The city is having overall coverage of Bing imagery but the Satellite data is divided into three major blocks. The center block is from 2013 coverage, the upper block is from 2012 coverage and the lower right block is from 2011 coverage.
There is a significant shift at the intersection of these blocks
This is the major reason that caused data alignment problems in this city.
2. Misaligned roads
Due to the shift in the merging of satellite data the roads in this blocks are completely misaligned. Most of the roads are aligned to the older satellite imagery and the others are aligned with the newer satellite imagery. This brought a lot of mess in the data.
3. Building digitization
Most of the buildings at the heart of the city are digitized by different contributors but are digitized in different time periods which caused data alignment problem. Also, the satellite image is not that clear to identify the building footprints, which made it hard for the contributors to identify the exact building dimensions I guess.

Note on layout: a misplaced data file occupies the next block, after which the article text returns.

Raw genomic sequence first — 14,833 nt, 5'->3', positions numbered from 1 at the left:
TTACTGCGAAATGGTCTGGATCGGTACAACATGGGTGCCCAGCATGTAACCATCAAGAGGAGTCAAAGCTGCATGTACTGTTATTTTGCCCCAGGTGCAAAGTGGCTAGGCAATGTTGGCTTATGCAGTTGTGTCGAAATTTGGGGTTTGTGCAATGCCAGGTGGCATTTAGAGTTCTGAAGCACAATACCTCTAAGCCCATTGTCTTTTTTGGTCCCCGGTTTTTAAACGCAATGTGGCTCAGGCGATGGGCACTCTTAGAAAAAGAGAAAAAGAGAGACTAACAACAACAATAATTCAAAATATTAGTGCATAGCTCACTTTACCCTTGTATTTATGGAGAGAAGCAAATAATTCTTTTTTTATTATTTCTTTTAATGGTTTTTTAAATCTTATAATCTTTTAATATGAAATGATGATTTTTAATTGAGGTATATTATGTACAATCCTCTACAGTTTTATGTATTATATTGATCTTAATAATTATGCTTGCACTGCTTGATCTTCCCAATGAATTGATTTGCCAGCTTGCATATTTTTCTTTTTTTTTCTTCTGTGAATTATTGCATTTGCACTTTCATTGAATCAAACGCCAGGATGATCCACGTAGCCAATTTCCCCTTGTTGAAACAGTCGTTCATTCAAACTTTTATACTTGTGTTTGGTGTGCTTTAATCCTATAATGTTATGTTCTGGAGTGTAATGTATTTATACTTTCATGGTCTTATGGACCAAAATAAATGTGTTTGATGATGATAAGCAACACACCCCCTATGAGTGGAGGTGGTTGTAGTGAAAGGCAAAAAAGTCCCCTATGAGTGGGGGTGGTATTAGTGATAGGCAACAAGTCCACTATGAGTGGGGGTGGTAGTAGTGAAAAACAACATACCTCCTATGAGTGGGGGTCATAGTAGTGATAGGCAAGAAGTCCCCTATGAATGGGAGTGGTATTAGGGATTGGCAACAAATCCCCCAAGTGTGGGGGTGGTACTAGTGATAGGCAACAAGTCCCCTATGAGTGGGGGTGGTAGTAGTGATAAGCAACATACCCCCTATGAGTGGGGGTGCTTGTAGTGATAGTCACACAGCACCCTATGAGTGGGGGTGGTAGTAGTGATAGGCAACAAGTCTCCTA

4. Misplaced Hospitals and medical shop’s
The only thing one can identify by looking at the cities data is Medical symbols marked all around the city. I’m sure that there are many hospitals and medical stores in the city but not as many as marked on the map. I personally went to the marked locations of some medical stores but failed to find most of them. It seems like all the medical related shops and hospitals are imported by a single user whom I need to contact and know the details of the imported data.
Cleaning up the data without a proper understanding of the background is pretty hard. In the beginning, I started to align the roads to the Bing imagery, but later I found the shift in the imagery itself which spoiled my previous work. I tried to delete all the duplicate roads and nodes. I did not touch the building alignment work as the imagery is not clear enough to mark the building footprint (hoping to get clear imagery soon). I also made some changes to the borders of the Rajahmundry Airport. I aligned the roads with the available imagery but I don’t think it’s the best process to follow.
All together my edits look as below, but there are a lot more to go